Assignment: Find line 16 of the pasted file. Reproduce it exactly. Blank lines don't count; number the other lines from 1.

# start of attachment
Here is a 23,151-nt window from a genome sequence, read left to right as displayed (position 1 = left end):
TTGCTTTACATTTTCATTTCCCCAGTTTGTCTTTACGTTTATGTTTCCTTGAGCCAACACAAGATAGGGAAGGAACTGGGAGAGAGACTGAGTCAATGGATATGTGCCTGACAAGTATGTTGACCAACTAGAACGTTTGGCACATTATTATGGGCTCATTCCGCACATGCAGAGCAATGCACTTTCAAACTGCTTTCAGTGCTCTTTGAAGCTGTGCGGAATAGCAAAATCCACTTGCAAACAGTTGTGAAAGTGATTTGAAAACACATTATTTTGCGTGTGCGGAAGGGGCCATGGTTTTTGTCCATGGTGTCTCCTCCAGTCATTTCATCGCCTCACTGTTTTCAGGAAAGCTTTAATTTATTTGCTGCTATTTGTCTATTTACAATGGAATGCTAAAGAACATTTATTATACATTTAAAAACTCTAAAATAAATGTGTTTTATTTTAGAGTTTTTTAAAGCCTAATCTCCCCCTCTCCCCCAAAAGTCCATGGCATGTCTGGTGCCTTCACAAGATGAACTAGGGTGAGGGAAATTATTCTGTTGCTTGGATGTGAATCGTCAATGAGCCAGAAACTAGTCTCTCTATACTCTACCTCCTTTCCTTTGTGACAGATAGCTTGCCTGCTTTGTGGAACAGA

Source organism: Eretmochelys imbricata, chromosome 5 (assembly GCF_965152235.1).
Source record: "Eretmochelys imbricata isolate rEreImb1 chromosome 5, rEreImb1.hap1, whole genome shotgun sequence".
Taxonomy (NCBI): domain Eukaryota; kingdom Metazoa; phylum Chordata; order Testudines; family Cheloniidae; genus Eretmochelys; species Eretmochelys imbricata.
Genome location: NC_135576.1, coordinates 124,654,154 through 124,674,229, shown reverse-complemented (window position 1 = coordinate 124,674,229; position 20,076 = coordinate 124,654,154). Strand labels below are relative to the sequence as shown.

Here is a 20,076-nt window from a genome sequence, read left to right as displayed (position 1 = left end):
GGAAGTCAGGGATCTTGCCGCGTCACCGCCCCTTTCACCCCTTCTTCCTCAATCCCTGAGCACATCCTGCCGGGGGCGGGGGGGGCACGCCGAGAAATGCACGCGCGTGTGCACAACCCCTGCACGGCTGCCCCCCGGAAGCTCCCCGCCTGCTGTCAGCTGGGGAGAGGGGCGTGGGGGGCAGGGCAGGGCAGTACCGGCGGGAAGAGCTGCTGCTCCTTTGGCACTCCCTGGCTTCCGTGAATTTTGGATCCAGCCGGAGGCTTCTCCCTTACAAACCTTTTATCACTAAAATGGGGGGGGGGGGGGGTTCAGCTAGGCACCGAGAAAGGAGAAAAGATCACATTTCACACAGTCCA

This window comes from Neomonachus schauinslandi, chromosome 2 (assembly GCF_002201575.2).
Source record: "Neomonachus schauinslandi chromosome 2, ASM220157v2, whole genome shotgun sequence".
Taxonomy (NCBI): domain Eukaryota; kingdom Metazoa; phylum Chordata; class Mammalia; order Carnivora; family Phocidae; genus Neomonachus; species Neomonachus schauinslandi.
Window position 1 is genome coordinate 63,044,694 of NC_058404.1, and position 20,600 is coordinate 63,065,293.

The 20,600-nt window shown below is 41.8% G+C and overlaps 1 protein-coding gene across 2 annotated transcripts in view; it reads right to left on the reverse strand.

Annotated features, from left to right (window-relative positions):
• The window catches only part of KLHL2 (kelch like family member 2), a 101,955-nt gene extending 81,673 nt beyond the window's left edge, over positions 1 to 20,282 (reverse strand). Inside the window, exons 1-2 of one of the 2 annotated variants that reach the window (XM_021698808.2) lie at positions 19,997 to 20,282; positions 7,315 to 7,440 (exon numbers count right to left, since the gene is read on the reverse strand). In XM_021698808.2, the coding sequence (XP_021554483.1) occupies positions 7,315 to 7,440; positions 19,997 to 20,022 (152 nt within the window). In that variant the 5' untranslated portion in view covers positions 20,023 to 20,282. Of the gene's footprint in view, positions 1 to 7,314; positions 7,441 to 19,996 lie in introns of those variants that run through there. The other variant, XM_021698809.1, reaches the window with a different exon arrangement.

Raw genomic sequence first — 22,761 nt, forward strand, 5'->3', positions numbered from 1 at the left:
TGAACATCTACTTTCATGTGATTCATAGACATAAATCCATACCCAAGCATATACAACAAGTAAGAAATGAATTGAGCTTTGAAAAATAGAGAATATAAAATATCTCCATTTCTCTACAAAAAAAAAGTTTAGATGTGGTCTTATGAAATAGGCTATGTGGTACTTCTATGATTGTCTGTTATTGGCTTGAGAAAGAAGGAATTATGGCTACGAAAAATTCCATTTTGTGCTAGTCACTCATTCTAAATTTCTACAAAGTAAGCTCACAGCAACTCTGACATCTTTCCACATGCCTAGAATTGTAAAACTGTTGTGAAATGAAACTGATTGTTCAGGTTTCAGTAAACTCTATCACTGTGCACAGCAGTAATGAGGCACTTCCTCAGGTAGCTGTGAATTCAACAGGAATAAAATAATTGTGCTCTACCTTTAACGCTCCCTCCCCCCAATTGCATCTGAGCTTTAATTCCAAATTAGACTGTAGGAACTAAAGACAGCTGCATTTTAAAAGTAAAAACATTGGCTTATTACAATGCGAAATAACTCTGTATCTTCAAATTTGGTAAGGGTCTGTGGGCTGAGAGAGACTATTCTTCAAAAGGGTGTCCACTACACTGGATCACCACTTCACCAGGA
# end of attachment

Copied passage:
Raw genomic sequence first — 22,761 nt, forward strand, 5'->3', positions numbered from 1 at the left: